In a sport where optimism is usually reserved for the young and unbeaten, 30-year-old Vince Morales is still a glass half-full kind of guy, willing to poke fun at himself and stay positive, even if it’s only to keep himself on an even keel heading into a pivotal meeting with Drako Rodriguez on this Saturday’s UFC 265 card in Houston.
“It helps tremendously,” said Morales. “I could only imagine how big of a hole I could dig myself without the laughing at myself that can pull me out of that same hole. And that positive outlook, I think I get some of that from my girlfriend, Shino VanHoose. She doesn't let me really settle in the negative. I don't know if I could be where I'm at right now without that attitude, so I'm grateful.”
If the name VanHoose sounds familiar, it’s because she’s a ten-year MMA pro who has fought for the Invicta FC, Pancrase and Road FC promotions, among others. So if anyone knows the ups and downs of the business and how it can affect a competitor, especially on fight week, it’s her.
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“It's awesome is the easiest way to say it,” said Morales of the relationship with his lady and how it positively affects his career. “There's a lot to that. We're both very aware of how rough the weight cut weeks can get, so we know what we're externalizing, and we know the stuff that the other person could be externalizing, so we have a good balance for that, and we try not to be too hard on each other because we both get it. So anytime we can be there and carry some of that load, that's what we do. That's a day in, day out process for us.”
In other words, when training camp is coming to an end and the weight cut begins, Morales doesn’t have to discuss date night or a visit to a local restaurant for a big meal.
“The average person doesn't understand that, and we have an awesome understanding,” he said. “Either one of us can have a hard day, come home, talk through it, strategize, and we figure things out together, which is awesome, because it helps make up for the ground that I may have missed starting late or the ground that we were missing on the sidelines. We're still helping each other grow, one way or the other. I can't speak for everyone else, but I hope it's half as good as what we have because I don't think I could be here without it.”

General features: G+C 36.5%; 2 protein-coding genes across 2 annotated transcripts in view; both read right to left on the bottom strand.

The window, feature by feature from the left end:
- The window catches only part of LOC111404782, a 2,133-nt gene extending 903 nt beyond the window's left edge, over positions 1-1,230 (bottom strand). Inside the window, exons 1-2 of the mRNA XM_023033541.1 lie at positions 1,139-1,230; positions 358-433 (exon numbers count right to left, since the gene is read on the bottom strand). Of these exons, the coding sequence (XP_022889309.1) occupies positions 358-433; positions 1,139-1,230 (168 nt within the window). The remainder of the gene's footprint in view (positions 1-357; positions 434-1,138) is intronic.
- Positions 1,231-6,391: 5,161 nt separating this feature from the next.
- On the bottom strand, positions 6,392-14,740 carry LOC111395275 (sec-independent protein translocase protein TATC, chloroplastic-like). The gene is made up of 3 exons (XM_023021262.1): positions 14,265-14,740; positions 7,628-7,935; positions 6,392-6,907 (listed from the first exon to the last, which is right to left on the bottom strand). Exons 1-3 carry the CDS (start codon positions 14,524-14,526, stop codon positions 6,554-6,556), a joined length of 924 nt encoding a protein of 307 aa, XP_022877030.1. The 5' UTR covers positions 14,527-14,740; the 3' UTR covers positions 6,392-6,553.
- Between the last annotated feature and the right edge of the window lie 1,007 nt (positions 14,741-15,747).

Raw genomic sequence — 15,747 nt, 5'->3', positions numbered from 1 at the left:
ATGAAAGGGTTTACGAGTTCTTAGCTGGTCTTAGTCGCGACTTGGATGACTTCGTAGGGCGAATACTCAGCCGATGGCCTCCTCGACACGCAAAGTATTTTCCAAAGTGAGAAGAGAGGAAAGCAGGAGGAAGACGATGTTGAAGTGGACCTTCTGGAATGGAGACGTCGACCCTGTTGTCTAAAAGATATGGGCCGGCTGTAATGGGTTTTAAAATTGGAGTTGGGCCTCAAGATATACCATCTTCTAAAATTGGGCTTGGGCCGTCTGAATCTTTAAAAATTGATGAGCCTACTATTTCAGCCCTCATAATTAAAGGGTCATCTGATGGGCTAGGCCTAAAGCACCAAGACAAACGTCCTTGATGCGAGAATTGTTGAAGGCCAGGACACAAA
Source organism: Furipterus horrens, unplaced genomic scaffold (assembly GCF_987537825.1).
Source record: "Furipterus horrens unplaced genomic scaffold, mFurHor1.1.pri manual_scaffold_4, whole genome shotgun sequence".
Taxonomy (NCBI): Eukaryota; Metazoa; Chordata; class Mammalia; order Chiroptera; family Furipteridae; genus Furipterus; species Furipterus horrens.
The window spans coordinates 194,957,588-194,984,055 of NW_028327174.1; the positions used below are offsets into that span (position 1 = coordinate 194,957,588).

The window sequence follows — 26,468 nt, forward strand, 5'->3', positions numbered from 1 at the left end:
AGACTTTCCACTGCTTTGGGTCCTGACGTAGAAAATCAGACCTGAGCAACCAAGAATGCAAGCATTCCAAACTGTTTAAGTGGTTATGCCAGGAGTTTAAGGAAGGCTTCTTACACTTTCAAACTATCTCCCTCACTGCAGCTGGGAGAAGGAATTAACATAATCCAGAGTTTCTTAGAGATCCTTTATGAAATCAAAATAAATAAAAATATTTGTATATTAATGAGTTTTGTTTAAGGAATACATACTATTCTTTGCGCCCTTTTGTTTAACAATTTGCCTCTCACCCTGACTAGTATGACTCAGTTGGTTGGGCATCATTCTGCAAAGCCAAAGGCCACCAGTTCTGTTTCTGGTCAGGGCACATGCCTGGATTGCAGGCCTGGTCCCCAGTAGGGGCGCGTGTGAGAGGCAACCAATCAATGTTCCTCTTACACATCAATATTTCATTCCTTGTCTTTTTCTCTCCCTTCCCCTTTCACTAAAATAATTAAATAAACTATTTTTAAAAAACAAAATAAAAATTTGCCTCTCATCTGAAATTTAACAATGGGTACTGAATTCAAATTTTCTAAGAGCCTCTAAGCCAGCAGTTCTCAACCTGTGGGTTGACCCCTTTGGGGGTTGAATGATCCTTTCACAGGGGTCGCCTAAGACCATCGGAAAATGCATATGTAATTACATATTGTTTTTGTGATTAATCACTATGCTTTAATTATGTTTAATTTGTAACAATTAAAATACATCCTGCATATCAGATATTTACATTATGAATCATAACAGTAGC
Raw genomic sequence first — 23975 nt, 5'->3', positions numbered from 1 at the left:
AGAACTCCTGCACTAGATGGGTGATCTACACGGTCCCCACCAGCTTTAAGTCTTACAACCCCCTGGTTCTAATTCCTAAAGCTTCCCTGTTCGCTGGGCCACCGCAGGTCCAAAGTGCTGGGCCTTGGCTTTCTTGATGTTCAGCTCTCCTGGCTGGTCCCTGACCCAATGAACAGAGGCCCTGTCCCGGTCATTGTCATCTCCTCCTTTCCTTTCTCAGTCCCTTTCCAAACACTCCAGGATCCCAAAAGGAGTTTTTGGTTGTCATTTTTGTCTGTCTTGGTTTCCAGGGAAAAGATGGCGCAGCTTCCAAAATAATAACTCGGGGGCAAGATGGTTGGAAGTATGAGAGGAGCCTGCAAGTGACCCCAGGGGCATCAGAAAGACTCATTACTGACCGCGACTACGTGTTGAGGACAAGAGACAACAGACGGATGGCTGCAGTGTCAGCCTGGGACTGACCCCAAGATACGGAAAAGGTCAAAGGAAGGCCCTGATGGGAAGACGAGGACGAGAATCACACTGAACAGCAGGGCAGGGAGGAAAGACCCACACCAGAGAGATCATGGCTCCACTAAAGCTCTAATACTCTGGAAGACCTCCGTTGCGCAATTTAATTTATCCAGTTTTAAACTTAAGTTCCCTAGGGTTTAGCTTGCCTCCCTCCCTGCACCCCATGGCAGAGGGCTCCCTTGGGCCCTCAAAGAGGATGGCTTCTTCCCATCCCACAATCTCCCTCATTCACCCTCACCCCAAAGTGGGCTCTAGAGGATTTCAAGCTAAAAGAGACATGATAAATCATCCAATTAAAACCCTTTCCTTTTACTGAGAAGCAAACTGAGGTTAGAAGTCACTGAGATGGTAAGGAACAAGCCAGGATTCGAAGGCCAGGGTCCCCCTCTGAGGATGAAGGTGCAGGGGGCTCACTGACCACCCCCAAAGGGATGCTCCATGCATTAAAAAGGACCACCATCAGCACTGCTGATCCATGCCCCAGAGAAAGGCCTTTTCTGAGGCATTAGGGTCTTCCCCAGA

With all this warm and toasty relationship talk, it’s easy to forget that “Vandetta” has a fight this weekend. Luckily, he hasn’t, and after a punishing leg kick-induced loss to Chris Gutierrez in May 2020 that was followed by an injury-filled layoff, he wants nothing more than to return to the Octagon and get back to business. And sitting on a loss for the last year-plus only made the wait feel longer.
“It's definitely been a test on my mental health,” Morales said. “I don't think I've ever been so frustrated. It's one of the hardest things I think I've ever had to go through, really.”
Those feelings are understandable, and not just because no fighting means no paychecks. Morales really loves the fight game, and as he looked around and saw 1-3 next to his name as his UFC record, he knew that didn’t represent who he was.